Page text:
GRAY (Grey), ROBERT ISAAC DEY, office holder, lawyer, judge, and politician; b. c. 1772, probably in New York, son of James Gray and Elizabeth Low; d. unmarried 7 or 8 Oct. 1804 in the wreck of the Speedy on Lake Ontario.
At the outbreak of the American revolution the Gray family fled to the province of Quebec where James Gray was appointed major in the 1st battalion of Sir John Johnson*’s King’s Royal Regiment of New York. At the end of the war Gray received land and took up residence just east of the loyalist settlement of New Johnstown (Cornwall, Ont.). Robert Isaac Dey Gray received his early education and acquired an interest in law at Quebec, probably under the tutelage of his godfather Isaac Ogden*.
Young Gray benefited from the prominence of his father, who had been appointed lieutenant of the county of Stormont by Lieutenant Governor Simcoe. On 5 Sept. 1793 Gray became surrogate court registrar for the Eastern District, serving until his appointment as district court judge for the Home District on 7 June 1796. Along with 15 others he was called to the bar in October 1794 by an act of the legislature. The following month Simcoe recommended him for the vacant office of solicitor general “not only on his Father’s merits” but to enable him to further his education in England “and by these means acquire the habits and character of the English Bar.” The Duke of Portland, the Home secretary, approved Simcoe’s choice in May 1795 but wondered whether “the present state of the Province required both an Attorney and Solicitor General.” Gray became a barrister in Trinity term 1797 and served as treasurer of the Law Society of Upper Canada from 1798 to 1801.
It was usual in Upper Canada for both the solicitor and the attorney general to hold seats in the House of Assembly and act as administration spokesmen. Gray was no exception. He was elected for the riding of Stormont in the election of 1796 and to the new riding of Stormont and Russell in 1800 and 1804. No scholarly study has yet been made of the alignments in Upper Canada’s parliaments; none the less it is possible to pick out significant events in Gray’s participation in the assembly. He was one of the more active members but did not dominate proceedings as did oppositionists such as Angus Macdonell (Collachie) or David McGregor Rogers*. Although a slave-holder himself, in 1798 he was among the minority that opposed Christopher Robinson*’s bill extending slavery within the province. The following year he voted with the majority defeating a bill to allow Methodists the right to solemnize marriage. In 1800 he was among the eastern members who opposed Samuel Street’s election as speaker and the next year cast his vote against Surveyor General David William Smith*’s election to the speakership. Gray led the resistance to Macdonell’s contempt proceedings in 1803 against the clerk of the crown and pleas, David Burns, yet during the same session he supported Macdonell’s Assessment Bill. In 1804 he favoured the passage of the notorious Sedition Bill [see Robert Fleming Gourlay*]. He regularly served as the assembly’s liaison with the Legislative Council and consistently resisted the assembly’s attempts to curtail or limit the prerogatives of the lieutenant governor. He initiated several pieces of legislation usually concerning the reform of law and its administration and took a particular interest in the regulation of inland trade and designation of ports of entry [see Colin McNabb].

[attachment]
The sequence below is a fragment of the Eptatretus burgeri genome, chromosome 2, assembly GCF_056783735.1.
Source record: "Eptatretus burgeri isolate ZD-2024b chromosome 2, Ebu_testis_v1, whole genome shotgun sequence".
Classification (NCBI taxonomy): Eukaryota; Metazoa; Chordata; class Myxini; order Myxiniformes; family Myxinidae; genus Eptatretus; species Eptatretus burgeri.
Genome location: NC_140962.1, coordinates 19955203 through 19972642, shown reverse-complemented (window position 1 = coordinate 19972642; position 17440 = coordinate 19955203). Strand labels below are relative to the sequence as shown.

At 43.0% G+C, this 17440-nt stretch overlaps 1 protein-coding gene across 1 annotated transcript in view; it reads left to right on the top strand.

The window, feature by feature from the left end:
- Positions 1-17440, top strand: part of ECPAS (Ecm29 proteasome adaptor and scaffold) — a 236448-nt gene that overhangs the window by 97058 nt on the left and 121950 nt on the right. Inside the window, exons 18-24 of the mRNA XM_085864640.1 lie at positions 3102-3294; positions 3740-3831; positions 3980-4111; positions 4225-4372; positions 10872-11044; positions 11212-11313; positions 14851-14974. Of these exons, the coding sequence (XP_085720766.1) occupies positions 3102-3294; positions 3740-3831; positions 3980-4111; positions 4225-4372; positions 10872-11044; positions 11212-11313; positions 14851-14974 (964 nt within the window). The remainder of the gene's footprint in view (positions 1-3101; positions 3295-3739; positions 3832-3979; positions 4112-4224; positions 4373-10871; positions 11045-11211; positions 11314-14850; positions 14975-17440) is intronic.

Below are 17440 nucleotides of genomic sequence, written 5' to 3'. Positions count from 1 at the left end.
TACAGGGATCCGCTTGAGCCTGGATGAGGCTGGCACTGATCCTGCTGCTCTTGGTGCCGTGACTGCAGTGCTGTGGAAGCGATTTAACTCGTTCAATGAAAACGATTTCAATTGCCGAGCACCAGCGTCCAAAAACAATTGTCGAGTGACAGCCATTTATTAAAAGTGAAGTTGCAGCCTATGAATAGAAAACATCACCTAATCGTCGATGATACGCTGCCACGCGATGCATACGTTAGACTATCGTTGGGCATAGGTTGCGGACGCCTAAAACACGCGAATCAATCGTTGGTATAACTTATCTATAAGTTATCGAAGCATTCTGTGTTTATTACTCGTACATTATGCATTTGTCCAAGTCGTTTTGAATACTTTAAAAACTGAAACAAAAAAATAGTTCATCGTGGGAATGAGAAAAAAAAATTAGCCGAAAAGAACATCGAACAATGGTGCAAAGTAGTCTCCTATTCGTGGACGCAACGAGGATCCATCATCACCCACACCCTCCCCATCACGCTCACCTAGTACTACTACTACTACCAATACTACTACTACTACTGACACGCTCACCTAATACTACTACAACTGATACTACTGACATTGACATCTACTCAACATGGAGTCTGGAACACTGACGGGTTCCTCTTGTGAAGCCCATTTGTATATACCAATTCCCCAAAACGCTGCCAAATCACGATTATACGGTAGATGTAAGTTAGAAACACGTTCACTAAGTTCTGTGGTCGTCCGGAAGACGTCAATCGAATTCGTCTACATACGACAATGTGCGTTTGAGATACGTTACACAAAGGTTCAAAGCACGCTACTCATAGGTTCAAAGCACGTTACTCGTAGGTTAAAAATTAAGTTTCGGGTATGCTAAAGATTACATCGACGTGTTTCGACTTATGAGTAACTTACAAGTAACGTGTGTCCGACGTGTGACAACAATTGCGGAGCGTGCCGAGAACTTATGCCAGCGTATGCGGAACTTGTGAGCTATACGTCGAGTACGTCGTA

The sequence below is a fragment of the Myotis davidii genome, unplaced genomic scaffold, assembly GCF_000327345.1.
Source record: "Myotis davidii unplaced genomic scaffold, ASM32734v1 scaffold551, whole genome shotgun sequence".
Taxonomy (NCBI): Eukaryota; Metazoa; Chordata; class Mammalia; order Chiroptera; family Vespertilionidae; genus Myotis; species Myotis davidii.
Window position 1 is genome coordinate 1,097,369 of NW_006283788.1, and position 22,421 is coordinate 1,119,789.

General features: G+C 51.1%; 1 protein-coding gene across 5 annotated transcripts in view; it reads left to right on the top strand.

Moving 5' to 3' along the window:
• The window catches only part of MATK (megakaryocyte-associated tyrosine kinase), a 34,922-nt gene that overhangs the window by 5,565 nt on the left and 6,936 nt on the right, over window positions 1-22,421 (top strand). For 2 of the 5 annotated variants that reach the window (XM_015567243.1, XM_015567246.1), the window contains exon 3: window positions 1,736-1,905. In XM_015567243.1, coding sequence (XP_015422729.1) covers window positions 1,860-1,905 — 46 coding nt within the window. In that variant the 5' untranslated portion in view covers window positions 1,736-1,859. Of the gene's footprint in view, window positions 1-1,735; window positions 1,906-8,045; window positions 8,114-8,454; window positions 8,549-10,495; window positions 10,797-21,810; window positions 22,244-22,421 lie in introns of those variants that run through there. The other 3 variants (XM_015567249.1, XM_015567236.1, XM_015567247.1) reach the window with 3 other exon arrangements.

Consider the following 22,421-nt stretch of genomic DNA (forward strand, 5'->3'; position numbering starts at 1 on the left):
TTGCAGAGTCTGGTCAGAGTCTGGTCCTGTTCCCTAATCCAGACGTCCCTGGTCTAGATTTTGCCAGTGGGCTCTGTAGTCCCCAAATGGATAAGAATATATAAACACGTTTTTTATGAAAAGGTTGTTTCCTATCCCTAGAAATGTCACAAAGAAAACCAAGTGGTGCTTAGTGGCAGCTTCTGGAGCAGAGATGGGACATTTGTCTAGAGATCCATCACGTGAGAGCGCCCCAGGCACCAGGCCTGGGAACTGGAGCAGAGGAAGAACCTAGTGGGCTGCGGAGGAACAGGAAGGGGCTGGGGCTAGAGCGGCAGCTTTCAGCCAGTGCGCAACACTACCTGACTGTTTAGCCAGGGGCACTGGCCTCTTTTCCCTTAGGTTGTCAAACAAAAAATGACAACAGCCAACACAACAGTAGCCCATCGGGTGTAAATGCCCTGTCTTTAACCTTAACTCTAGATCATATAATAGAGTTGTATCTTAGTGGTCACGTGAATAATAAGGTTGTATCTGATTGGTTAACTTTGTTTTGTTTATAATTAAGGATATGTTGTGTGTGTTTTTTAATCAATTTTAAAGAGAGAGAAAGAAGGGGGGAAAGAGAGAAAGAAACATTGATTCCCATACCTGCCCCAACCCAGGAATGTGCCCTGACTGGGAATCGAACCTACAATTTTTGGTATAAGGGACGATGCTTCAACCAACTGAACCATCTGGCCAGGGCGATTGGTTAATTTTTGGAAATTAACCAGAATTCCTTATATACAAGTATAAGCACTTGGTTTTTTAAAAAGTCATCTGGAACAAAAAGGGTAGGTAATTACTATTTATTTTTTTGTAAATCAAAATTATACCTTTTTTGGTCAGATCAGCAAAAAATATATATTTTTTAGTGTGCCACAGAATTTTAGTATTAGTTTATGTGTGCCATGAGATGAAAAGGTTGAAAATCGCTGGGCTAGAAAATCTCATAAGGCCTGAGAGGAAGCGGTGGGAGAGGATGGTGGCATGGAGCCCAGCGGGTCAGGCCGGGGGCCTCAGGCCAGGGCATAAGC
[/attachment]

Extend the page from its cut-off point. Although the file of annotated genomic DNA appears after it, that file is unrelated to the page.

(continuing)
When Attorney General John White* was killed in 1800, Gray temporarily assumed the duties of that office until the arrival of Thomas Scott* in 1801. As solicitor general Gray often represented the crown in criminal cases across the province. On 7 Oct. 1804 he embarked from York (Toronto) on the schooner Speedy to prosecute a murder case. The ship went down with all hands off Presqu’ile Point, Brighton Township, that or the following day. Other victims included Macdonell and the recently appointed judge of the Court of King’s Bench, Thomas Cochrane.
At his death Gray owned 12,000 acres of land and had debts of £1,200. By his will he freed the old family slave Dorinda (Dorine) Baker and left a trust of £1,200 to provide for her welfare. Earlier in the year on a trip to Albany, N.Y., he had purchased her mother Lavine for $50 and “promised her that she may work as much or as little as she pleases, while she lives.” He gave £50 and 200 acres each to Dorinda’s sons, John and Simon Baker. The remainder of his estate he divided among his relatives and friends including £20 to former Chief Justice John Elmsley “in token of my regard and esteem.”
PAC, MG 23, HII, 11; RG 5, B2. Corr. of Lieut. Governor Simcoe (Cruikshank), 1: 10–11; 3: 178; 4: 6, 35. “Journals of Legislative Assembly of U.C.,” AO Report, 1909. “Petitions for grants of land” (Cruikshank), OH, 26: 197. “The probated wills of men prominent in the public affairs of early Upper Canada,” ed. A. F. Hunter, OH, 23 (1926): 332–33, 337–38. Henry Scadding, Toronto of old, ed. F. H. Armstrong (Toronto, 1966), 210–11, 334–35. Town of York, 1793–1815 (Firth), lvii. “U.C. land book B,” AO Report, 1930: 15, 58, 82. “U.C. land book C,” AO Report, 1931: 24. Armstrong, Handbook of Upper Canadian chronology, 23, 160, 164. Wallace, Macmillan dict. Burns, “First elite of Toronto,” 85. J. F. Pringle, Lunenburgh or the old Eastern District; its settlement and early progress . . . (Cornwall, Ont., 1890; repr. Belleville, Ont., 1972), 406. Riddell, Legal profession in U.C. G. C. Patterson, “Land settlement in Upper Canada, 1783–1840,” AO Report, 1920: 89. W. R. Riddell, “Robert Isaac Dey Gray, the first solicitor-general of Upper Canada, 1797–1804,” Canadian Law Times (Toronto), 41 (1921): 424–32, 508–18.
North America, North America -- Canada, North America -- Canada -- Ontario, North America -- Canada -- Ontario -- Centre, North America -- Canada -- Ontario -- East, North America -- United States of America